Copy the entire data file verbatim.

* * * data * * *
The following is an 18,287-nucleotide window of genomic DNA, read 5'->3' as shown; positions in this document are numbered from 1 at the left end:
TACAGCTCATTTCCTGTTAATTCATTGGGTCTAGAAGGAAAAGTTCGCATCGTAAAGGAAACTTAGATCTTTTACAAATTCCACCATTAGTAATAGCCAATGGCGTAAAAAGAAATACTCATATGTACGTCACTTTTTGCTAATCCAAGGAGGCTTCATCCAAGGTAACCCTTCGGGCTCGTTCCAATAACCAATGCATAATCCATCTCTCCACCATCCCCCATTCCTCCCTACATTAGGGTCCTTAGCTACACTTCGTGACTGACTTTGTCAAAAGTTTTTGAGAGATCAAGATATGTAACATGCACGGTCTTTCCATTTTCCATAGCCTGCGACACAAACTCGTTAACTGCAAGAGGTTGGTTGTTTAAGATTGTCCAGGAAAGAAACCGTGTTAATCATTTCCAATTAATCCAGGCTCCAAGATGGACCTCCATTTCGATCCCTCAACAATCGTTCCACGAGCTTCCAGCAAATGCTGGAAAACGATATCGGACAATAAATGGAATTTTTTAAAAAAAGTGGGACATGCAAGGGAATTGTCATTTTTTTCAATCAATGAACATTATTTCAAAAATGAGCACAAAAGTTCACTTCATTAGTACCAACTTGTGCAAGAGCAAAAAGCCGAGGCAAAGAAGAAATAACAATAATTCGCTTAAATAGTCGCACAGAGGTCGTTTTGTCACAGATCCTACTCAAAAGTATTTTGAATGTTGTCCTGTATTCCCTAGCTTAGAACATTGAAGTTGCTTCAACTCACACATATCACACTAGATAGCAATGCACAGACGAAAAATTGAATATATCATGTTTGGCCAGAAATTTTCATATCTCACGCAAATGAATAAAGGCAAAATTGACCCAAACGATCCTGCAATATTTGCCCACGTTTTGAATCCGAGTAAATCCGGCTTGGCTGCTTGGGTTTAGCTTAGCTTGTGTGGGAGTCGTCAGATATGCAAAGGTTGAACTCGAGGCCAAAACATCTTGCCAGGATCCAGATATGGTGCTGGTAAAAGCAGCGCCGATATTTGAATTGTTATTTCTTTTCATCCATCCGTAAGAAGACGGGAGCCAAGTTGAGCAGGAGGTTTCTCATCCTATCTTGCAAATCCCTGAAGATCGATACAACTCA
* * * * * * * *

The following is an 18,287-nucleotide window of genomic DNA, read 5'->3' as shown; positions in this document are numbered from 1 at the left end:
TACAGCTCATTTCCTGTTAATTCATTGGGTCTAGAAGGAAAAGTTCGCATCGTAAAGGAAACTTAGATCTTTTACAAATTCCACCATTAGTAATAGCCAATGGCGTAAAAAGAAATACTCATATGTACGTCACTTTTTGCTAATCCAAGGAGGCTTCATCCAAGGTAACCCTTCGGGCTCGTTCCAATAACCAATGCATAATCCATCTCTCCACCATCCCCCATTCCTCCCTACATTAGGGTCCTTAGCTACACTTCGTGACTGACTTTGTCAAAAGTTTTTGAGAGATCAAGATATGTAACATGCACGGTCTTTCCATTTTCCATAGCCTGCGACACAAACTCGTTAACTGCAAGAGGTTGGTTGTTTAAGATTGTCCAGGAAAGAAACCGTGTTAATCATTTCCAATTAATCCAGGCTCCAAGATGGACCTCCATTTCGATCCCTCAACAATCGTTCCACGAGCTTCCAGCAAATGCTGGAAAACGATATCGGACAATAAATGGAATTTTTTAAAAAAAGTGGGACATGCAAGGGAATTGTCATTTTTTTCAATCAATGAACATTATTTCAAAAATGAGCACAAAAGTTCACTTCATTAGTACCAACTTGTGCAAGAGCAAAAAGCCGAGGCAAAGAAGAAATAACAATAATTCGCTTAAATAGTCGCACAGAGGTCGTTTTGTCACAGATCCTACTCAAAAGTATTTTGAATGTTGTCCTGTATTCCCTAGCTTAGAACATTGAAGTTGCTTCAACTCACACATATCACACTAGATAGCAATGCACAGACGAAAAATTGAATATATCATGTTTGGCCAGAAATTTTCATATCTCACGCAAATGAATAAAGGCAAAATTGACCCAAACGATCCTGCAATATTTGCCCACGTTTTGAATCCGAGTAAATCCGGCTTGGCTGCTTGGGTTTAGCTTAGCTTGTGTGGGAGTCGTCAGATATGCAAAGGTTGAACTCGAGGCCAAAACATCTTGCCAGGATCCAGATATGGTGCTGGTAAAAGCAGCGCCGATATTTGAATTGTTATTTCTTTTCATCCATCCGTAAGAAGACGGGAGCCAAGTTGAGCAGGAGGTTTCTCATCCTATCTTGCAAATCCCTGAAGATCGATACAACTCA